Checking Emotional Baggage - By Hannah Shaw Grove , Russ Alan Prince - 11/5/2009
Owning a business is the single most reliable way to become rich, and the more successful a business is the wealthier its owners will be when the asset is monetized. As a rule, most companies are led and managed using standard business techniques and processes. The exceptions are family-owned businesses that are often held captive by the history of the company, the idiosyncrasies of the founders or the dynamics of the intrafamilial relationships.
There are, however, a number of things that family-owned businesses can do to heighten the likelihood of success and ensure that key decisions are made with an eye on the strategic imperatives of the company rather than the personal and emotional concerns of the individual family members.
According to recent research by Prince & Associates and Campden Research conducted with 250 global families, the major differentiator is having the right mindset. Two thirds of the families say their governance approach is family-focused. In these cases, the business is a mechanism enabling family members to achieve their goals and address their issues. Although the business is the source of a family's wealth and resources, it is run in service to the family-and decisions are made accordingly, meaning that great consideration is given to how the extended family and the individual members will react to or be affected by a particular initiative or situation. The remaining third characterize their approach as business-focused. These firms are businesses first, with decisions driven by clear goals and rules of conduct. Family concerns are a second priority, if given priority at all. The family's needs and wants are not meaningful considerations (Exhibit 1).
Evidence that the business-focused approach pays dividends can be seen in a number of areas, chiefly business valuation. The average value of the businesses in the survey was $731 million and the median value was $573 million. When viewed by the psychographic segments described above, we learn that business-focused companies have meaningfully higher values than those that are family-focused (Exhibit 2).
In a similar vein, business-focused organizations tend to have priorities and procedures that result in smoother day-to-day operations and the realization of long-term objectives. The business-focused firms are more likely to see the totality of the situation, recognizing that the business itself is the wealth creator, whereas family-focused entities take a much more personal view of everything and are more concerned about protecting the wealth of the owners.
Retaining control of the business is a much higher priority for family-focused firms-a perspective that can be partially attributed to the central role the business plays in family interactions and communications (Exhibit 3).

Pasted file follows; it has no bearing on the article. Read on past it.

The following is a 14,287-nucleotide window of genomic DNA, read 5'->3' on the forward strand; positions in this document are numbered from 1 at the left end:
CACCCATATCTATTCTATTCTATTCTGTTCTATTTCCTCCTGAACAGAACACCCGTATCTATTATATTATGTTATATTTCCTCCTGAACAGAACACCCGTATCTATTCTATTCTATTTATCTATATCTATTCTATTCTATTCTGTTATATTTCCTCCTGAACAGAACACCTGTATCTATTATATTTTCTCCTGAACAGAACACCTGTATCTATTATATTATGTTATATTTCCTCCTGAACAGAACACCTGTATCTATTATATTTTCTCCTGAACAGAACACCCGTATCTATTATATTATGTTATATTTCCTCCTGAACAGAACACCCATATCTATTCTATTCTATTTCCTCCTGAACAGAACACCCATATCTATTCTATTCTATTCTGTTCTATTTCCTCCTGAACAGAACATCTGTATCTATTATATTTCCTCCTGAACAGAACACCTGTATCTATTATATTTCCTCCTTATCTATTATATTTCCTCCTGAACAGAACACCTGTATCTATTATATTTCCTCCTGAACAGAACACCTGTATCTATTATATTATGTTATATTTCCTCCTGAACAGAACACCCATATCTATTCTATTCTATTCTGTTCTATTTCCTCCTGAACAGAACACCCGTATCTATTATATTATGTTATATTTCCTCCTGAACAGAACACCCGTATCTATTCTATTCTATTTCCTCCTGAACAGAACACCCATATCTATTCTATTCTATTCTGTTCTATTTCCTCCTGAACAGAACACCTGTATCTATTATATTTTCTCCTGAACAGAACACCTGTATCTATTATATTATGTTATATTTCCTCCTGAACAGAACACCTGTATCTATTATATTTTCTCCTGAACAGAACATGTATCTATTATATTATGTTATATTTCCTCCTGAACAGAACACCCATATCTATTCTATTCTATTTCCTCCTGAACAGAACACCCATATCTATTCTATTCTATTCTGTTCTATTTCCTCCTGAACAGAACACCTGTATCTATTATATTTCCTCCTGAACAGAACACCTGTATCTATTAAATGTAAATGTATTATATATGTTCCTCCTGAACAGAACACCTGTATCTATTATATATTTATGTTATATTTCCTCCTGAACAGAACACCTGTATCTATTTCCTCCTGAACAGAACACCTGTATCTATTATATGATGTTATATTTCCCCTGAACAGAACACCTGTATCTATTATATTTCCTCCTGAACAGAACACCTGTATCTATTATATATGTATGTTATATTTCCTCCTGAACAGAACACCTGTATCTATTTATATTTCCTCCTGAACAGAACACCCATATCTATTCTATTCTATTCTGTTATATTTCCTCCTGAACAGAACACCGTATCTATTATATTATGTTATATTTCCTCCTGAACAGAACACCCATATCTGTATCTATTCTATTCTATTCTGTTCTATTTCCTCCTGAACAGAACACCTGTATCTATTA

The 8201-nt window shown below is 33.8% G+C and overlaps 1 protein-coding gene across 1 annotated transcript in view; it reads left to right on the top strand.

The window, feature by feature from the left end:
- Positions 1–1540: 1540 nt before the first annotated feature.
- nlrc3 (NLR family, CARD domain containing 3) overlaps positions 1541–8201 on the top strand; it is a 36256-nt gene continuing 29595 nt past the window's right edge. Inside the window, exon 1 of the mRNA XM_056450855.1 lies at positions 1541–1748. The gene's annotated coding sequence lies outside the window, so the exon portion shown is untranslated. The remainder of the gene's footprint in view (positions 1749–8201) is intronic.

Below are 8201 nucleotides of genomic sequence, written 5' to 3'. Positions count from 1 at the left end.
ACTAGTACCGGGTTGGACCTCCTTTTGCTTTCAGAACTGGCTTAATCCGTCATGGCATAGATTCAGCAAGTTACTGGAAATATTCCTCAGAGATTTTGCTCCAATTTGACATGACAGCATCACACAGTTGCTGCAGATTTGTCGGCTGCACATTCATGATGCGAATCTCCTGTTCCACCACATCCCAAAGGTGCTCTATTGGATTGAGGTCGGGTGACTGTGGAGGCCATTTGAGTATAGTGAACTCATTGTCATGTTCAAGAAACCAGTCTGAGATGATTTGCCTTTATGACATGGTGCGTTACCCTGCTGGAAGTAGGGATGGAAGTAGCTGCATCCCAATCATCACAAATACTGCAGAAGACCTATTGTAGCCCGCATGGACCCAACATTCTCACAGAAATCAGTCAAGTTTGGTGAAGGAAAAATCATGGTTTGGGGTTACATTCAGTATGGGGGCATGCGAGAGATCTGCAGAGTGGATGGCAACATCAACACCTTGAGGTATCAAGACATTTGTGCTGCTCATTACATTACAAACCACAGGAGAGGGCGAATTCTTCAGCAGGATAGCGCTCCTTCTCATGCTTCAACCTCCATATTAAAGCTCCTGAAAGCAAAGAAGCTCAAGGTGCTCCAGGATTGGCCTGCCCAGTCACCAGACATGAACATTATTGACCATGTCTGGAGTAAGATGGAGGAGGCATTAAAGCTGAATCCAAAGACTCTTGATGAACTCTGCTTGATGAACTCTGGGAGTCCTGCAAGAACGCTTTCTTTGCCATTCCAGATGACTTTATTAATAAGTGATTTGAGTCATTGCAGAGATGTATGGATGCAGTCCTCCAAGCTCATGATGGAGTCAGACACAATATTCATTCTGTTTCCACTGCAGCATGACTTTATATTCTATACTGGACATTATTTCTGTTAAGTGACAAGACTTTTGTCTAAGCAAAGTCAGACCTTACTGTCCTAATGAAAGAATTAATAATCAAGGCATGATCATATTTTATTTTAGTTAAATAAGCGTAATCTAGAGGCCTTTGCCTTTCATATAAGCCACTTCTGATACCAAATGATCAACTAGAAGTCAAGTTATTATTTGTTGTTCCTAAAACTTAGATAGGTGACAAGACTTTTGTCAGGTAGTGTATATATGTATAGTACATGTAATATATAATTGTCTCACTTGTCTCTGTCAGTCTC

In total, 78% of businesses in the survey want to keep control of the company within the family. Though less than one quarter have actively considered different ownership structures, the primary reasons are to monetize the asset for its stakeholders, to free up capital for investments in outside ventures or to bring in outside management expertise to position the organization more capably for future challenges (Exhibit 4).
Three possible exit strategies were cited by the small percentage of family-owned enterprises that have contemplated a change in ownership, though the large majority expect to sell the business outright while less than 20% would explore either taking the company public or ceding a portion of equity to outside investors (Exhibit 5).
In general, family-owned businesses are not well prepared for succession activities nor have they laid out estate planning and asset protection strategies to ensure that the principal asset is secured and transitioned in the most desirable and tax-efficient ways. (This phenomenon is discussed in more detail in "Shortsighted Success," in the March/April 2009 issue of Private Wealth.) However, business-focused organizations are far better situated to deal with the succession of the company, whether it's an internal transfer from an older generation to a younger one or a shift of responsibility to outside owners. About 90% have succession plans in place, versus just two thirds of family-focused firms, and half of them have begun to implement the plan, versus a mere quarter of those that are family-focused (Exhibits 6 and 7).
Family-focused companies are almost three times as likely to let family members who are not actively involved in the business exert influence over how it is run-a situation that can lead to significant conflicts (Exhibit 8). As a result, it's not surprising that family-focused companies report higher levels of strain in their marriages and intense complexity in their personal lives than business-focused firms (Exhibits 9 and 10).